Even should Henderson look for takedowns in this bout, he won't be completely safe from being finished. Belfort is most dangerous when standing, but it wasn't long ago that he nearly dethroned Jon Jones with an armbar, a technique that has forced Henderson to tap twice during his MMA career.

    Henderson is capable of grinding out a decision win from the top. The likelihood of him opting to do so, however, is very low nowadays.

Grappling: Belfort Top vs. Henderson Bottom

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    It just isn't going to happen.

    Vitor Belfort has no interest in taking Dan Henderson down unless he tries to do so out of desperation while rocked. Then, a wobbled Belfort isn't going to ground a former Olympic wrestling looking to finish.

    There's potential for Belfort to sweep Henderson should he end up on bottom. However, Belfort would probably back out of Henderson's guard and stand before long should that happen.

    Whatever happens at UFC Fight Night 32, the fight between Belfort and Henderson won't be decided with the Brazilian on top.


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    Tom Szczerbowski-USA TODAY Sport

    Outside their very different skill sets, Dan Henderson and Vitor Belfort are very similar.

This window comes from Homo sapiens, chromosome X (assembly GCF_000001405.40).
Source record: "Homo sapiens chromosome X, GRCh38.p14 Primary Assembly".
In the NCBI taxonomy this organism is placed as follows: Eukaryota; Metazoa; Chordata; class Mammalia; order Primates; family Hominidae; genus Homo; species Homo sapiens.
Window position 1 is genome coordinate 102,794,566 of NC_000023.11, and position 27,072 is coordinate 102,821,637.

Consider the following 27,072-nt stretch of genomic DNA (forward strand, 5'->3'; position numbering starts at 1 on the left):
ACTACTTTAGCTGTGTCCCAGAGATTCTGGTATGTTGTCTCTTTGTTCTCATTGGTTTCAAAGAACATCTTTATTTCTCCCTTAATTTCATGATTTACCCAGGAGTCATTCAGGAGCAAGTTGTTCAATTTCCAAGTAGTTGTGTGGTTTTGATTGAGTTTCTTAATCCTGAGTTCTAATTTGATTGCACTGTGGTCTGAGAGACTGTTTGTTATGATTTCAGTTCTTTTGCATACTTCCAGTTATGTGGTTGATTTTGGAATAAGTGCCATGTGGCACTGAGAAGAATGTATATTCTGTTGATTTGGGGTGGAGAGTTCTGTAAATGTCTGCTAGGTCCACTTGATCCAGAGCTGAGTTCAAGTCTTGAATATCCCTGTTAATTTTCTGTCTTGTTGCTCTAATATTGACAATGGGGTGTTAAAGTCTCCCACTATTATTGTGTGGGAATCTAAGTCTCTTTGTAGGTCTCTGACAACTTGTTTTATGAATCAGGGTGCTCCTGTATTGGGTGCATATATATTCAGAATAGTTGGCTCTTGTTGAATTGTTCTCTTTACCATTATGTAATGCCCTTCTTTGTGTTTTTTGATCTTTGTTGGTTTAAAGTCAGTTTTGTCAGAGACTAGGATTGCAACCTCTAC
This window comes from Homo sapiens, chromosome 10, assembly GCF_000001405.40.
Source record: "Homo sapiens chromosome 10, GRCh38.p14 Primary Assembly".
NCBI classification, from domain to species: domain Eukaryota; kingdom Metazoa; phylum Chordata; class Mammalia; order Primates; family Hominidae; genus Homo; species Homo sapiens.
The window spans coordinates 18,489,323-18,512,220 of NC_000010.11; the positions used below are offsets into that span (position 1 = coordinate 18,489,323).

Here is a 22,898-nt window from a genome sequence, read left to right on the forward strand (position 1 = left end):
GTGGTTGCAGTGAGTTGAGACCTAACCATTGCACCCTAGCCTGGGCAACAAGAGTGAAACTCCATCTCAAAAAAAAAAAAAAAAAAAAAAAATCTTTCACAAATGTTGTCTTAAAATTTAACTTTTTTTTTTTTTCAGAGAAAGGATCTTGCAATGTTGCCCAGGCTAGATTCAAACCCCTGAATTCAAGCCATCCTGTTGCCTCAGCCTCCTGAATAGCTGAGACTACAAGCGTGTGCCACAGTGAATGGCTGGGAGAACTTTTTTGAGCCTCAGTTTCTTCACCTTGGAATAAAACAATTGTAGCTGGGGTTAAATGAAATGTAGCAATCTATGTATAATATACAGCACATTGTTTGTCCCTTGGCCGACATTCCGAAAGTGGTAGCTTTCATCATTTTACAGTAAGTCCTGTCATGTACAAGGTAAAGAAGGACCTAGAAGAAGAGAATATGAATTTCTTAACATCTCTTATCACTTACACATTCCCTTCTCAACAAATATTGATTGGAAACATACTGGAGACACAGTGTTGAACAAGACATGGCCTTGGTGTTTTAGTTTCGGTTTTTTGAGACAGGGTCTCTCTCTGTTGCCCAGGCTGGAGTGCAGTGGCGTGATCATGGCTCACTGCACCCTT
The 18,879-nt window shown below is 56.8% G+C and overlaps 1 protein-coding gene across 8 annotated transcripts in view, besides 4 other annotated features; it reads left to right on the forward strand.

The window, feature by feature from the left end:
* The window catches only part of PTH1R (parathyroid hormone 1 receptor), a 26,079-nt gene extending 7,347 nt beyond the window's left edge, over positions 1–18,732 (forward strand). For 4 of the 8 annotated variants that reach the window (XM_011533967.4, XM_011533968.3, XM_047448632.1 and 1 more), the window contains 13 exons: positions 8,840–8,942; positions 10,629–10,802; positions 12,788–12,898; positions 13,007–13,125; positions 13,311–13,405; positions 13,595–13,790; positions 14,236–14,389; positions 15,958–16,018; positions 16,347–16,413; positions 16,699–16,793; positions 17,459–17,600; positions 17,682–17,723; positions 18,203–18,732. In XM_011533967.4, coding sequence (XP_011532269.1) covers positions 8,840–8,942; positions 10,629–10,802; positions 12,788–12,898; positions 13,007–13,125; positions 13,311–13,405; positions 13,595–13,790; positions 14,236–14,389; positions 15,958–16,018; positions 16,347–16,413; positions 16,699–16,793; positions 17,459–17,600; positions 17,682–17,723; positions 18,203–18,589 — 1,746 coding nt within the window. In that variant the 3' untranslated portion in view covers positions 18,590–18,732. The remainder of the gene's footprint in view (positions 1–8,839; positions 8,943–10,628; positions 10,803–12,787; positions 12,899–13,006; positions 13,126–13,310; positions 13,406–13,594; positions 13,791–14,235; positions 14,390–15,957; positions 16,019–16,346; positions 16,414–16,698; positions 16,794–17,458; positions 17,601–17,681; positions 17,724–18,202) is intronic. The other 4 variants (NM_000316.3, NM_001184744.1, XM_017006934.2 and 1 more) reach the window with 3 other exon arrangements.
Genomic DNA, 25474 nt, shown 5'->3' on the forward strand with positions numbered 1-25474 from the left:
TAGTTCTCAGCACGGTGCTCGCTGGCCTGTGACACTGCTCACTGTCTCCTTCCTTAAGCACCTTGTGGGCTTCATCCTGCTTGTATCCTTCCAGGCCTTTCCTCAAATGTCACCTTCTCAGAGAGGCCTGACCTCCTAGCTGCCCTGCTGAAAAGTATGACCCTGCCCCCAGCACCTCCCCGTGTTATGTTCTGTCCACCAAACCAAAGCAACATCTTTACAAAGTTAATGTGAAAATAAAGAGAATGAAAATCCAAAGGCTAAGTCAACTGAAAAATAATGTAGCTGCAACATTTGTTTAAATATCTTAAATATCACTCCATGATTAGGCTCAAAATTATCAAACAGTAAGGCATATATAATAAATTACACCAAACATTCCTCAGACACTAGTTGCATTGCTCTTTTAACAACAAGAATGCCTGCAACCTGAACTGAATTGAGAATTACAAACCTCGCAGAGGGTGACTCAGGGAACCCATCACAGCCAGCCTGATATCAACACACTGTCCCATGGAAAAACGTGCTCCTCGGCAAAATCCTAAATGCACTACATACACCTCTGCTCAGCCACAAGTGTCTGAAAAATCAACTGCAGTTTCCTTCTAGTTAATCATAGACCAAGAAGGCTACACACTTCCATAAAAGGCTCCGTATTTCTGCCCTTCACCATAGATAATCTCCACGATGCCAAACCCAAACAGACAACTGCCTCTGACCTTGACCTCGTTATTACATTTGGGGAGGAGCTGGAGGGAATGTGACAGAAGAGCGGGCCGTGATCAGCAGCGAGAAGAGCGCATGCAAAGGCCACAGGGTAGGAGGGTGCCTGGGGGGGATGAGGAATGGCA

Both men have nearly been around since the beginning. Henderson made his Octagon debut at UFC 17 in May 1998. Belfort, despite being younger than Henderson, was introduced to UFC fans in February 1997, when he won the UFC 12 heavyweight tournament.

    Despite their age, Henderson and Belfort have both remained healthy through 2013. The veterans will both compete in their third fights of the year Saturday.

    Additionally, Belfort's controversial TRT usage won't put him at any advantage against Henderson, who also receives treatment for low testosterone and has for years.



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    Dan Henderson might have the best chin MMA has ever seen.

    However, almost all great chins give way eventually. At 43 years old, and having been on the receiving end of significant punishment for one-and-a-half decades, Henderson's ability to take a punch is bound to fade away soon.

    Vitor Belfort is capable of hitting Henderson as hard as he's ever been hit inside the Octagon. If he can't stop Henderson, then the American is likely to end his career without a knockout loss.

    Stubbornly standing with opponents he should be trying to wrestle with, Henderson doesn't match up well against a fellow power puncher with more technical striking. Unless Henderson caves and falls back on his wrestling, it could be three straight losses for the fading legend.  



    Belfort defeats Henderson by (T)KO in the second round.